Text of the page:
What Republicans Are Signed Up For Obamacare? It's Not Just Ted Cruz
One of the newest enrollees in the Affordable Care Act exchange? Ted Cruz. But he's far from the first Republican to have to comply with the rules of the ACA. The Washington Post compiled available data on the status of health insurance among members of Congress — yes, most Republicans are covered, but this isn't as hypocritical as it looks.
So why are Republicans on the ACA, considering that most want to repeal it? Well, it's the law — under the insurance mandate, members of Congress are not totally except from the ACA. Their insurance is not covered by their employer, so members and their staffers can either enroll in a health care exchange, locally or federally, or they can pay out of pocket for whatever insurance plan they'd like. Looking at the list, most have opted into either a DC or federal exchange for healthcare benefits. But some members opted into their spouse's insurance plan, voiding having to consider any other options. That's what Ted Cruz did until this week.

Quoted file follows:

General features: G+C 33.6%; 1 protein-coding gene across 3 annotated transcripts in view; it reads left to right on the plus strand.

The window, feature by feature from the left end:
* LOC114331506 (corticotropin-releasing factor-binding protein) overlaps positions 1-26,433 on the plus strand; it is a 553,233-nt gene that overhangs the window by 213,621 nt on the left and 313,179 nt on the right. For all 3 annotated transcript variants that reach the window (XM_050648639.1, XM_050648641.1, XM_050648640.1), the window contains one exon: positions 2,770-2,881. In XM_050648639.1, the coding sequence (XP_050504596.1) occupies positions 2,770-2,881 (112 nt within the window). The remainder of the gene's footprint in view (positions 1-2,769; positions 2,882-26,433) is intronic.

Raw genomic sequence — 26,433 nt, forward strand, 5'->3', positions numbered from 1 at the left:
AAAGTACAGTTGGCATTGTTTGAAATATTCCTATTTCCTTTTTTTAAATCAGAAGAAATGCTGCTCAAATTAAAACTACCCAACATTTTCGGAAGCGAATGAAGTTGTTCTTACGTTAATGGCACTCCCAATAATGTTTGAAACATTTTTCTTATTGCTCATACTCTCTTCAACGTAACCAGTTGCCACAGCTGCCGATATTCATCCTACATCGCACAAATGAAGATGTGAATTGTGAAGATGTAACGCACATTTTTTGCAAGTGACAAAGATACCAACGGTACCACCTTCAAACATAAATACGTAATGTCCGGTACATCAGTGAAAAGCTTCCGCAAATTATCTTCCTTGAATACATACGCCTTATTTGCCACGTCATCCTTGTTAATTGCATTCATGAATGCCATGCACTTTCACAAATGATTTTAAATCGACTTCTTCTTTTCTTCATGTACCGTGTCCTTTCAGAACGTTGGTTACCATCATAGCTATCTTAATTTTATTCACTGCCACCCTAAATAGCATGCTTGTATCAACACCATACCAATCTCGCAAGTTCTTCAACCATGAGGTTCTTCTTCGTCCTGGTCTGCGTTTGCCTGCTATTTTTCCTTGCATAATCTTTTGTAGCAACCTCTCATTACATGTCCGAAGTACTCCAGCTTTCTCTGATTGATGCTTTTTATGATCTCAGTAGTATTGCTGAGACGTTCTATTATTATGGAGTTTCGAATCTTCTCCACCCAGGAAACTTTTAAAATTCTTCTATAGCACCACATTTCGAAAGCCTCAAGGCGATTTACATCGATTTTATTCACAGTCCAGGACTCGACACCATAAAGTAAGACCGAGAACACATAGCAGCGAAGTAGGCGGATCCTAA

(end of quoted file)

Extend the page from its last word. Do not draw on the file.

House Speaker John Boehner documented his struggle to sign up for healthcare. He opted into the D.C. exchange, but when he attempted to sign-up via the D.C. Health Link website, it failed. He was a bit disgruntled, and it took an additional two tries and some assistance from customer service for Boehner to become enrolled. The Washington Post indicates that Paul Ryan, Marco Rubio, Kelly Ayotte, and Tom Coburn are just a few of the many others enrolled in the D.C. exchange, while Lindsey Graham is on the federal exchange.
It would be unfair to say that Republicans are hypocrites for enrolling in any insurance plan affiliated with the ACA. Let us remember that not a single Republican voted for universal health coverage. Boehner has been open about his experience, and why he's dissatisfied — his old plan cost $433 per month in premiums for both he and his wife, while the ACA plan costs $449 per month to just cover him. Perhaps some of the Republican enrollees are inspired to repeal the plan because of their personal experiences with it. When SCOTUS rules on King vs. Burwell, members of Congress will also be losing their subsidies on local exchanges.
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